Vegetation

ECOSHRUB

Vegetation

 

Microenvironmental drivers of plant community dynamics

PhD project

This project will investigate two core aspects of fine-scale species interactions: modification of microclimate, and modification of dispersal processes. The project will address these questions in two long-term study sites, one Berkeley-led site in the Rocky Mountains (USA), and one NTNU-led site at Dovrefjell (Norway) related to the three ECOSHRUB-sites. In each, the PIs will ask:

  1. How does the extant vegetation affect the microclimate of microsites for seedling recruitment?
  2. How does the extant vegetation, in particular shrubs, affect seed dispersal?

Methods will be based on resurveying long-term demographic research sites, field-based experiments, and mapping the microclimatic landscape with microclimate loggers and thermal photographs. Through this work, the project will support reciprocal international exchange of a USA-based and Norway-based graduate student.

Time frame: Start 2020

Who is involved:
Courtenay Ray
Benjamin Blonder
Bente Jessen Graae
Richard Strimbeck

Researcher studying plants closely. Photo
Courtenay studying plants at the Rocky Mountain site. Photo: Benjamin Blonder
Seed trap. Photo
A seed trap (yes, it’s a doormat!) under one of the planted willow shrub at the ECOSHRUB meadow site. Photo: Bente Jessen Graae

How do willow shrubs and lichens affect the microclimate for other plants?

Master project

Climate change is one of the biggest problems that we are facing nowadays. Alpine environments are among the most threatened by the effects of climate change because the organisms that live there are conditioned to low temperatures. Among the many observed changes in these environments, shrub encroachment is one of the most evident. Many studies have shown that this encroachment is affecting cryptograms reducing their abundance.

Microclimate is the actual temperature that the organism is experiencing. Studies have shown that microclimate can impact community structure and its dynamics over time. Moreover, community structure can affect the microclimate via organisms’ interactions. An organism can modify its microclimate and make it more favorable or unfavorable for other species. Little is known about how functional groups of established plants affect the microclimate. In this project, we will study how willow shrubs and cryptogams, in this case, lichens, affect the microclimate through the use of thermal imaging.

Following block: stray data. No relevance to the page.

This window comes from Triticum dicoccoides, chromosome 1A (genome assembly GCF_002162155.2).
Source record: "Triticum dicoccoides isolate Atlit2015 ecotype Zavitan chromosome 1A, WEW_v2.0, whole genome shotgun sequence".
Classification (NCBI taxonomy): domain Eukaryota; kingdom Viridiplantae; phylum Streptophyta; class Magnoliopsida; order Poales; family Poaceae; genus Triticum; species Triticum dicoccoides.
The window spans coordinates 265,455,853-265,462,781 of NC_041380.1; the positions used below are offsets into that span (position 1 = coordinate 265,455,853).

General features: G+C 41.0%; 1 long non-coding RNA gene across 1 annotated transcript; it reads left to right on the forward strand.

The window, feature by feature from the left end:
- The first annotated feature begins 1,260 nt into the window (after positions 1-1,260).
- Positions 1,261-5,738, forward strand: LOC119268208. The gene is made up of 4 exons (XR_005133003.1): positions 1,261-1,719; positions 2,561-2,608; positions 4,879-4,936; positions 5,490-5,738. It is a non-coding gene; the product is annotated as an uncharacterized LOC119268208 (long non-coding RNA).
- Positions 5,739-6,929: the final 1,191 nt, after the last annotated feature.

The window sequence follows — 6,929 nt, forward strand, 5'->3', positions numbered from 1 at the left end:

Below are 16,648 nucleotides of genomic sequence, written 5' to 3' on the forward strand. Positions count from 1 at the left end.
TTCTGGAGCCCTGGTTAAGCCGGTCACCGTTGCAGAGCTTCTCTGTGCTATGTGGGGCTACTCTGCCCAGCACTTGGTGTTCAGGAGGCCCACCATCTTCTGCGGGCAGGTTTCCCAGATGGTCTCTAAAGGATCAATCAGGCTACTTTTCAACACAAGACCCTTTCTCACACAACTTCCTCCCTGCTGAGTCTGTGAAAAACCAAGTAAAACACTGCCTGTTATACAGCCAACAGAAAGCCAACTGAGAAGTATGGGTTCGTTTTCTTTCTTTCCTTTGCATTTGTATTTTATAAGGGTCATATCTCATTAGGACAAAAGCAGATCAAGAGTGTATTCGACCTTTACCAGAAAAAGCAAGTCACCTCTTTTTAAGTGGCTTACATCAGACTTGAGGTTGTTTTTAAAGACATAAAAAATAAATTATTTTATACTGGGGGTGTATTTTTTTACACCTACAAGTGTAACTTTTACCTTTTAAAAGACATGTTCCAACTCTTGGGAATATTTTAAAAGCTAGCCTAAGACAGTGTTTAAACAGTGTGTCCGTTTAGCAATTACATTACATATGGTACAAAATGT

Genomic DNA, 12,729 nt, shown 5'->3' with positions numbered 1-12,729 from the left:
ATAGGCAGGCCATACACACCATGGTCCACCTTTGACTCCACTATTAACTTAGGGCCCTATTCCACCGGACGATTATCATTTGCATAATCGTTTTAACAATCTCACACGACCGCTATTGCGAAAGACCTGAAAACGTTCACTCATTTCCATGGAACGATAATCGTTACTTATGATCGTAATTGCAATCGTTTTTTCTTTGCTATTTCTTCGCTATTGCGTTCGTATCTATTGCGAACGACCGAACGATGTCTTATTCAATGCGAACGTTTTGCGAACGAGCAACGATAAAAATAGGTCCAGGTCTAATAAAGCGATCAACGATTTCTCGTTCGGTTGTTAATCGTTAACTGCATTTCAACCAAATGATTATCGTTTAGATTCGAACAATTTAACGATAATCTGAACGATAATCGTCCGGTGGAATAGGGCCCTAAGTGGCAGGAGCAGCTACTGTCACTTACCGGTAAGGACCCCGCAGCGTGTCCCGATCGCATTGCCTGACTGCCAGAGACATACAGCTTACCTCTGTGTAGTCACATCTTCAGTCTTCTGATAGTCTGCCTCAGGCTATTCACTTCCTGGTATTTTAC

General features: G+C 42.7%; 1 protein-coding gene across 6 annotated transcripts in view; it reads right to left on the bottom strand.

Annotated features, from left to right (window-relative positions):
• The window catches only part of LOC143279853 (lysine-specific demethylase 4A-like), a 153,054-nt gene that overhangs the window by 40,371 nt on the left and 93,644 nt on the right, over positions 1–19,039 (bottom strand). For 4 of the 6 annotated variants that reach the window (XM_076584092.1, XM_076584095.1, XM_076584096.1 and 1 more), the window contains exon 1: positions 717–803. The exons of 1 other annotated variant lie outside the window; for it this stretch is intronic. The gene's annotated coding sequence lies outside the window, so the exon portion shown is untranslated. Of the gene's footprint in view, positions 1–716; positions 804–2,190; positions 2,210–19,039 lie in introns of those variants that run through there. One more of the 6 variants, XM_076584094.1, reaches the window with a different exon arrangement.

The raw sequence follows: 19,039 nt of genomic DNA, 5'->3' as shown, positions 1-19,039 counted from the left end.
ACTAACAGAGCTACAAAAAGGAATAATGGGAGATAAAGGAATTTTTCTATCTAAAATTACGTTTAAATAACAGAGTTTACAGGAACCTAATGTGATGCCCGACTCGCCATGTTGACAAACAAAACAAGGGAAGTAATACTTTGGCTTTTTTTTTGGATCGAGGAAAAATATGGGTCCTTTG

Time frame: Start 2020, end 2022

Who is involved:
Domenica Naranjo
Richard Strimbeck
Bente Jessen Graae

Field with ground nichens. Photo
Ground lichens are important vegetation components of well-drained and exposed terrain in continental mountain areas like Dovrefjell, and give the landscape a yellow-whitish color. Photo: Kristin Odden Nystuen

Determinants of tree seedling establishment in alpine tundra

Master project

In this project we assessed the invasibility of the alpine tundra ecosystem by Scots pine (Pinus sylvestris) and the way in which disturbance, herbivore presence and shrub introduction modify invasibility of different alpine plant communities. We also aimed to assess the role of microclimate in this process. Invasibility was measured as emergence, survival and performance of Scots pine. Results showed that pine is able to establish above their elevational limit and that disturbance and herbivory are the most important determinants for pine invasion.

Time frame: Start April 2018, end January 2019

Who is involved:
Juul Limpens
Bente Jessen Graae
Pieter De Frenne

Researcher measuring on the ground. Photo
Floor measuring tiny pine seedlings at the meadow site. Photo: Jessie Foest

Drivers of plant recruitment in alpine vegetation

PhD project

We study the interactive effects of willow shrub expansion and herbivory on the recruitment phase of plants in alpine plant communities. We have sown seeds of 14 vascular plants (including trees, shrubs, dwarf shrubs, graminoids and forbs) into plots with and without vegetation removal and recorded seedling emergence and survival over three years in a low-alpine meadow, heath and willow shrub. We also investigate how the recruitment phase is linked to microclimate and plant traits. We aim to learn more about seedling recruitment in the alpine and tell which plants are winners and losers under shrub expansion.

Time frame: Start 2013, end 2020.
 

Who is involved:
Kristin Odden Nystuen 
Bente Jessen Graae 
Håkon Holien

Researchers relaxing in the sun. Photo